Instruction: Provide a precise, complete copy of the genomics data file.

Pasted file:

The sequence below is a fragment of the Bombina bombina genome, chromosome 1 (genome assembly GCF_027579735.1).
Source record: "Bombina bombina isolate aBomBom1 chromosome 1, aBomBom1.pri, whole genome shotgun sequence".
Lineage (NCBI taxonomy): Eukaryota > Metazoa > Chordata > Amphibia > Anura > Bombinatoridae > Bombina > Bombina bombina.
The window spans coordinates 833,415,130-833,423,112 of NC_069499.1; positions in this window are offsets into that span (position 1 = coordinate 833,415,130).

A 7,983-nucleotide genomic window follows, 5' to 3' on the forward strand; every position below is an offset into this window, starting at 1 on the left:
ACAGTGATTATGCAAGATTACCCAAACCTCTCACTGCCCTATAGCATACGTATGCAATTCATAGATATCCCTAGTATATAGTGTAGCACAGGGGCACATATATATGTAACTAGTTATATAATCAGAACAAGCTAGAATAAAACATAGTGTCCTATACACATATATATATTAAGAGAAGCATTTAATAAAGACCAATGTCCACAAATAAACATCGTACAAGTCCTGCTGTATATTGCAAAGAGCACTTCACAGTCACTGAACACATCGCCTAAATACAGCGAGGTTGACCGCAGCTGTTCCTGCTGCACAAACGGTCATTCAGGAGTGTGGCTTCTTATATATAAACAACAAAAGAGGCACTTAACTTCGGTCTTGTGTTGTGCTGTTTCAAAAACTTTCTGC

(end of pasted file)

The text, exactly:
The sequence below is a fragment of the Bombina bombina genome, chromosome 1 (genome assembly GCF_027579735.1).
Source record: "Bombina bombina isolate aBomBom1 chromosome 1, aBomBom1.pri, whole genome shotgun sequence".
Lineage (NCBI taxonomy): Eukaryota > Metazoa > Chordata > Amphibia > Anura > Bombinatoridae > Bombina > Bombina bombina.
The window spans coordinates 833,415,130-833,423,112 of NC_069499.1; positions in this window are offsets into that span (position 1 = coordinate 833,415,130).

A 7,983-nucleotide genomic window follows, 5' to 3' on the forward strand; every position below is an offset into this window, starting at 1 on the left:
ACAGTGATTATGCAAGATTACCCAAACCTCTCACTGCCCTATAGCATACGTATGCAATTCATAGATATCCCTAGTATATAGTGTAGCACAGGGGCACATATATATGTAACTAGTTATATAATCAGAACAAGCTAGAATAAAACATAGTGTCCTATACACATATATATATTAAGAGAAGCATTTAATAAAGACCAATGTCCACAAATAAACATCGTACAAGTCCTGCTGTATATTGCAAAGAGCACTTCACAGTCACTGAACACATCGCCTAAATACAGCGAGGTTGACCGCAGCTGTTCCTGCTGCACAAACGGTCATTCAGGAGTGTGGCTTCTTATATATAAACAACAAAAGAGGCACTTAACTTCGGTCTTGTGTTGTGCTGTTTCAAAAACTTTCTGC